Those sources of feedback have been invaluable in correcting mis-directions, in opening up new avenues of practice, and refining Arbor ways.  Receiving unsolicited feedback is likewise very powerful.  This summer I received a remarkable letter from a young man who had just graduated from eighth grade at Arbor. He is a thoughtful and self-possessed young man, and I opened it with happy anticipation.  I have been carrying the letter around with me ever since.  

He writes... "Arbor is a sort of dream world.  One would almost call it the 'Arbor experiment.' Arbor is a place where the expectations are high, and yet always met with an unbelievable enthusiasm, a place in which you are not just expected but praised for being you, where your teachers, classmates, and principal do not just respect, but love you for who you are.  It is a place in which young children are given great responsibility and are trusted well beyond the average adult.  At Arbor we do not take away the dangerous tools, but instead show children their power, and show them how they can be used safely, to work towards a better world.... It is not a worried safety that limits kids, that keeps them from their curiosity; the world has too much of that.  It is a trusting safety, and it is truer, more two-sided, and it is something our world greatly lacks."

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This gracious portrayal has now become a powerful source of inspiration for us.  May we always be worthy of this young man's positive regard.  We believe he will go on to make contributions to the world  that arise out of his unique temperament, curiosity and drive.  He knows we will be watching and rooting for him every step of the way.

Warm Demanders

How can a little, independent school amidst fields and woods have anything to say to developing teachers whose classrooms will one day be found in large buildings in the middle of a city?  While the externalities may appear to separate the two contexts, the essence of schooling is based not on such surface elements but on the practices that can be learned in such a setting as Arbor's.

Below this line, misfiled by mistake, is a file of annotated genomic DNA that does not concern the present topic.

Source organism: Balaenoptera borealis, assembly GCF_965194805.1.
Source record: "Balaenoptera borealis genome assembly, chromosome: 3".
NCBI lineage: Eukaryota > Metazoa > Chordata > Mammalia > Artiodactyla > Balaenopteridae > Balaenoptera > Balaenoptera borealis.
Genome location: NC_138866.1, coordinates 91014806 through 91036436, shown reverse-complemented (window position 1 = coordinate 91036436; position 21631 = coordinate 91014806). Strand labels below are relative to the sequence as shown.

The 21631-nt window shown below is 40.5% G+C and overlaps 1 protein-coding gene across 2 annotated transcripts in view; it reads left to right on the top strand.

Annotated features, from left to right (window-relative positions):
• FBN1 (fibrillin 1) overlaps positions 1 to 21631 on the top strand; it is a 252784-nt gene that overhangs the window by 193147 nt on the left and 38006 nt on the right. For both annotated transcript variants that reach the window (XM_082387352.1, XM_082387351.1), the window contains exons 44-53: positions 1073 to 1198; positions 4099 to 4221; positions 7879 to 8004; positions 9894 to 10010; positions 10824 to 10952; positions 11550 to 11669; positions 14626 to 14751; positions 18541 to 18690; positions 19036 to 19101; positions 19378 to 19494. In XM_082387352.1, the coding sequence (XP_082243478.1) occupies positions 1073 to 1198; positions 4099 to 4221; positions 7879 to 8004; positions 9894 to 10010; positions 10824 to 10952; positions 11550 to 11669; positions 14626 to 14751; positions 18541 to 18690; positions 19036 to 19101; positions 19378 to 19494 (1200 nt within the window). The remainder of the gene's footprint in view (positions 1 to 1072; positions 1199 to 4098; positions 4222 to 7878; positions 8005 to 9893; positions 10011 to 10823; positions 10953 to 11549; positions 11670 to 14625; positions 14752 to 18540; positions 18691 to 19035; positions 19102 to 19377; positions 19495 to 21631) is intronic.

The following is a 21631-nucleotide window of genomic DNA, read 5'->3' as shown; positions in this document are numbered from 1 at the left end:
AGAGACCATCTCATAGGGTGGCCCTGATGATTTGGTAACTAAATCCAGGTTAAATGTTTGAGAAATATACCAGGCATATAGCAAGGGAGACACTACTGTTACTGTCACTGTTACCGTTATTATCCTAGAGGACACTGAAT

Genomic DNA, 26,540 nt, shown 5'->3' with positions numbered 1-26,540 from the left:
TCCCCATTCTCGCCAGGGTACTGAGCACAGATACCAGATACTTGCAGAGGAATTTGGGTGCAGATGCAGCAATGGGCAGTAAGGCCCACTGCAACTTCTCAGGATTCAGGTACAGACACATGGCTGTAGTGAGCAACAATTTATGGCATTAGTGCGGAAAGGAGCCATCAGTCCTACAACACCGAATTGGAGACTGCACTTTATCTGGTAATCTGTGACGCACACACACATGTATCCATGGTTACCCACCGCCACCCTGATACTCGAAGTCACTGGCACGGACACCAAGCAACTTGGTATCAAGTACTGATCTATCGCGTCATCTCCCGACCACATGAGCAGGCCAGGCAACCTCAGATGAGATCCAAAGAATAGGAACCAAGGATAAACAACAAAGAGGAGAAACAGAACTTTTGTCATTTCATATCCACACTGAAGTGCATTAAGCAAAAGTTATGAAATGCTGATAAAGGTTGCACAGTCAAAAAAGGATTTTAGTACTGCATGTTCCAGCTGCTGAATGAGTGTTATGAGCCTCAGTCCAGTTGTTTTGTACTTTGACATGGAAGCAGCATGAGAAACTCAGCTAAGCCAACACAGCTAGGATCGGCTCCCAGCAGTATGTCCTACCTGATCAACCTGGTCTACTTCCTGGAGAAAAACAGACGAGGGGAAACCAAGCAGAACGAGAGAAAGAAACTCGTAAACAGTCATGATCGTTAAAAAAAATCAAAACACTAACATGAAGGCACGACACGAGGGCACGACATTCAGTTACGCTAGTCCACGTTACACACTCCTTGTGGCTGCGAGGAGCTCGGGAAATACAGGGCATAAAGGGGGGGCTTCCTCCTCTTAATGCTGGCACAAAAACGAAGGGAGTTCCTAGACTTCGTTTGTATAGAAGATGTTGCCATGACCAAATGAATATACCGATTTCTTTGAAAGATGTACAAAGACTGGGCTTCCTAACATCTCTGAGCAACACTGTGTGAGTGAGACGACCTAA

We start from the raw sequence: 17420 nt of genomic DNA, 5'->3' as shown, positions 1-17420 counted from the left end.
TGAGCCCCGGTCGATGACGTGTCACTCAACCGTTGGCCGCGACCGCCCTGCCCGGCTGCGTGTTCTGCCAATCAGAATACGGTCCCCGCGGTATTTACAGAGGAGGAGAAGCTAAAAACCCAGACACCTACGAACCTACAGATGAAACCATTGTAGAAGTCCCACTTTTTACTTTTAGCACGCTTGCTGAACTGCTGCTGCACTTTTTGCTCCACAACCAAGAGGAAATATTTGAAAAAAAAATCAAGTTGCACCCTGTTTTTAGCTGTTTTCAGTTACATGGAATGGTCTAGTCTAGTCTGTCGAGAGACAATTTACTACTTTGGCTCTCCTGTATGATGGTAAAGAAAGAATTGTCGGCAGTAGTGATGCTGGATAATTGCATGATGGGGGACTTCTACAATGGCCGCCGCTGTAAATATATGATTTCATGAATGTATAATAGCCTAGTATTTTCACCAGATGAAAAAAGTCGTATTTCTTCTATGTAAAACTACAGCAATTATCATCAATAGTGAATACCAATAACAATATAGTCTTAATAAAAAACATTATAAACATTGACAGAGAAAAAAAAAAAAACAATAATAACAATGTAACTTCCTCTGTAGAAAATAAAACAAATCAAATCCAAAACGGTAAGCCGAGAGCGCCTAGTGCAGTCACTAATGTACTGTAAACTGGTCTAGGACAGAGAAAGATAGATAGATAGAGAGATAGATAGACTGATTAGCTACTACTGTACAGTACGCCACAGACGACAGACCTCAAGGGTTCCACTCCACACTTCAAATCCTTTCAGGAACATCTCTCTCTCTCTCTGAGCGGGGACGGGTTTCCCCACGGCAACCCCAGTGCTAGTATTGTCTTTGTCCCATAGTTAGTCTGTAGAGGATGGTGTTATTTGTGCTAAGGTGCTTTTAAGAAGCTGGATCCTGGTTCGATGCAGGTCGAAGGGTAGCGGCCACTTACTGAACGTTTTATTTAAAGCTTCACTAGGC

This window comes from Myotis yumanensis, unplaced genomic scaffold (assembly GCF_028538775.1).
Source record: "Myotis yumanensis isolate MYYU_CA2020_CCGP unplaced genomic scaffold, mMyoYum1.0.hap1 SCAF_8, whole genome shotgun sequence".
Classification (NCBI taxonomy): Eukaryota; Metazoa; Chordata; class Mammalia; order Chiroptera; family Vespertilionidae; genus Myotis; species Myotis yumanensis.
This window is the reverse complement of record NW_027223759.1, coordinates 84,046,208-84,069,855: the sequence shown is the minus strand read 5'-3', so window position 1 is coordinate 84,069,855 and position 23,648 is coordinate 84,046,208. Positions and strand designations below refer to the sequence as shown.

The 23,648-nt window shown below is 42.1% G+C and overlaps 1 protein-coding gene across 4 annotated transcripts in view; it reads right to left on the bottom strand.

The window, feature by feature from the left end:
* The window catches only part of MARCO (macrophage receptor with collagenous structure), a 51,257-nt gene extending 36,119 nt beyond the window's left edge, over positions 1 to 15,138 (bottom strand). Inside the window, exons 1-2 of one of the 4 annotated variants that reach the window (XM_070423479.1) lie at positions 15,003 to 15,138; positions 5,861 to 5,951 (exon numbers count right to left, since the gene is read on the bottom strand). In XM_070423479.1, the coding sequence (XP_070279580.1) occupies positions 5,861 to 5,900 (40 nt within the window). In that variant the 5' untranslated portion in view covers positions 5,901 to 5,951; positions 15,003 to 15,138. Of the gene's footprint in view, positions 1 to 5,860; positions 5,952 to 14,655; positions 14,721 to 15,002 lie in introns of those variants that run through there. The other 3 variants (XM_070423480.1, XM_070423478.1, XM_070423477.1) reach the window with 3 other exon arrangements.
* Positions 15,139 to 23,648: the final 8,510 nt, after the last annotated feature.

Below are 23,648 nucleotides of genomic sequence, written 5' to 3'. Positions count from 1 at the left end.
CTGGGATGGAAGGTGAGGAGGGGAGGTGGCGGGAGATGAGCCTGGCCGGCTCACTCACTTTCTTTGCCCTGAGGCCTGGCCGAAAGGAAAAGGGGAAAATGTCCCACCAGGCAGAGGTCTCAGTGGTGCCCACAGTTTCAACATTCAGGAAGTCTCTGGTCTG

In a recent conversation with former Arbor Center for Teaching (ACT) apprentice, Ren Johns, who was aiming for and found a mathematics teaching position at a large urban high school after earning her MAT through ACT, we discussed what it is that she believes she brings to her students that is making the difference in her teaching.  She attributes her successes with her current students, who might appear to be very different from those she taught at Arbor, to the lessons she learned through ACT, to the relentless commitment to students she saw modeled and now exhibits herself, both in the development of meaningful relationships with them and in her provisioning them with work at which they can be successful.  Ren commented further that she finds herself at the same school as another ACT graduate, Ben Malbin, whose successes in teaching American Sign Language to a wide range of students are likewise predicated on connecting with students authentically as human beings and as capable learners.  

Both of these teachers are "warm demanders," intent on working with their students students from a perspective of high expectations and empathic understanding.  Becoming committed to such understanding and developing the pedagogical imagination required to do this kind of work can be learned in any school committed to individual growth and development within a community of learners being asked to be their best selves.  Arbor is such a school.